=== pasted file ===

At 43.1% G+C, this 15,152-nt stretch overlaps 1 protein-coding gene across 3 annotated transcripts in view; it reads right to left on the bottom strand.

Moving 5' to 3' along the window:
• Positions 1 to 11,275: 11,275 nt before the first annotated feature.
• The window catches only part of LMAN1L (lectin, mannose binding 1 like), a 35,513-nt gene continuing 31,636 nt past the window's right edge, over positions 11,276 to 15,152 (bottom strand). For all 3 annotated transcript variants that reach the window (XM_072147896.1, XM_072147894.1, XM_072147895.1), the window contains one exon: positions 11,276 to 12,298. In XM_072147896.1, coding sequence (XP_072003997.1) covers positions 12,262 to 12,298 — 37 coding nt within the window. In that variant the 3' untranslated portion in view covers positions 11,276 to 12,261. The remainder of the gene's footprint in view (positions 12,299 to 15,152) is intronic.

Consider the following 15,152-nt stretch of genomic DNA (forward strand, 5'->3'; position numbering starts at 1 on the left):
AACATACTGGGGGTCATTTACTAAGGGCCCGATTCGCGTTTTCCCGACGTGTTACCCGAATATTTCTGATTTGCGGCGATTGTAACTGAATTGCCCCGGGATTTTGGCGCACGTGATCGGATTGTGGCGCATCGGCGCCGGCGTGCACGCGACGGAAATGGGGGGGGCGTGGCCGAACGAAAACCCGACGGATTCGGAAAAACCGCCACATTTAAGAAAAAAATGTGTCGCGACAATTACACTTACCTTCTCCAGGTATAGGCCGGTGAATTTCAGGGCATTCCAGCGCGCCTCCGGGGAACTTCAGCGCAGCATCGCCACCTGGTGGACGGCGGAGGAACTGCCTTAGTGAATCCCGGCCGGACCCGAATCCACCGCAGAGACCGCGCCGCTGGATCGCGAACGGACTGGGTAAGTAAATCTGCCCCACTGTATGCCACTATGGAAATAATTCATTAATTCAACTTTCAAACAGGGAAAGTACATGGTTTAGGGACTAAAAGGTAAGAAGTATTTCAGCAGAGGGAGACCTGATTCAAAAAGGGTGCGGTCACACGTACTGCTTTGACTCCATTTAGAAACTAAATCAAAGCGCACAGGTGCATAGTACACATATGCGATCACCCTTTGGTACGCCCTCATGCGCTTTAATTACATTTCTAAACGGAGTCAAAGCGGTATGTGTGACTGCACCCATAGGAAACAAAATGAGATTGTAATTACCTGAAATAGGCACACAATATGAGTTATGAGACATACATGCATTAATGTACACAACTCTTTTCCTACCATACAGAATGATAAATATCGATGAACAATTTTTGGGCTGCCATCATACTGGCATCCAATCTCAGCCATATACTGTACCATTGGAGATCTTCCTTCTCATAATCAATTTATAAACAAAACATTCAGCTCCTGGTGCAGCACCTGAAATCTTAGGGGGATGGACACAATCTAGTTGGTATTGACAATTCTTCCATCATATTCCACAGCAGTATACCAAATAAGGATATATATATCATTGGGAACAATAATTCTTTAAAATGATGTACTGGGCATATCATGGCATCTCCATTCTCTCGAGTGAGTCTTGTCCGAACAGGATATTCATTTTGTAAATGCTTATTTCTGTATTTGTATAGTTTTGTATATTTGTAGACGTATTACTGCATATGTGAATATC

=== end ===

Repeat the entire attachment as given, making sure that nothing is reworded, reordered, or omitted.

At 43.1% G+C, this 15,152-nt stretch overlaps 1 protein-coding gene across 3 annotated transcripts in view; it reads right to left on the bottom strand.

Moving 5' to 3' along the window:
• Positions 1 to 11,275: 11,275 nt before the first annotated feature.
• The window catches only part of LMAN1L (lectin, mannose binding 1 like), a 35,513-nt gene continuing 31,636 nt past the window's right edge, over positions 11,276 to 15,152 (bottom strand). For all 3 annotated transcript variants that reach the window (XM_072147896.1, XM_072147894.1, XM_072147895.1), the window contains one exon: positions 11,276 to 12,298. In XM_072147896.1, coding sequence (XP_072003997.1) covers positions 12,262 to 12,298 — 37 coding nt within the window. In that variant the 3' untranslated portion in view covers positions 11,276 to 12,261. The remainder of the gene's footprint in view (positions 12,299 to 15,152) is intronic.

Consider the following 15,152-nt stretch of genomic DNA (forward strand, 5'->3'; position numbering starts at 1 on the left):
AACATACTGGGGGTCATTTACTAAGGGCCCGATTCGCGTTTTCCCGACGTGTTACCCGAATATTTCTGATTTGCGGCGATTGTAACTGAATTGCCCCGGGATTTTGGCGCACGTGATCGGATTGTGGCGCATCGGCGCCGGCGTGCACGCGACGGAAATGGGGGGGGCGTGGCCGAACGAAAACCCGACGGATTCGGAAAAACCGCCACATTTAAGAAAAAAATGTGTCGCGACAATTACACTTACCTTCTCCAGGTATAGGCCGGTGAATTTCAGGGCATTCCAGCGCGCCTCCGGGGAACTTCAGCGCAGCATCGCCACCTGGTGGACGGCGGAGGAACTGCCTTAGTGAATCCCGGCCGGACCCGAATCCACCGCAGAGACCGCGCCGCTGGATCGCGAACGGACTGGGTAAGTAAATCTGCCCCACTGTATGCCACTATGGAAATAATTCATTAATTCAACTTTCAAACAGGGAAAGTACATGGTTTAGGGACTAAAAGGTAAGAAGTATTTCAGCAGAGGGAGACCTGATTCAAAAAGGGTGCGGTCACACGTACTGCTTTGACTCCATTTAGAAACTAAATCAAAGCGCACAGGTGCATAGTACACATATGCGATCACCCTTTGGTACGCCCTCATGCGCTTTAATTACATTTCTAAACGGAGTCAAAGCGGTATGTGTGACTGCACCCATAGGAAACAAAATGAGATTGTAATTACCTGAAATAGGCACACAATATGAGTTATGAGACATACATGCATTAATGTACACAACTCTTTTCCTACCATACAGAATGATAAATATCGATGAACAATTTTTGGGCTGCCATCATACTGGCATCCAATCTCAGCCATATACTGTACCATTGGAGATCTTCCTTCTCATAATCAATTTATAAACAAAACATTCAGCTCCTGGTGCAGCACCTGAAATCTTAGGGGGATGGACACAATCTAGTTGGTATTGACAATTCTTCCATCATATTCCACAGCAGTATACCAAATAAGGATATATATATCATTGGGAACAATAATTCTTTAAAATGATGTACTGGGCATATCATGGCATCTCCATTCTCTCGAGTGAGTCTTGTCCGAACAGGATATTCATTTTGTAAATGCTTATTTCTGTATTTGTATAGTTTTGTATATTTGTAGACGTATTACTGCATATGTGAATATC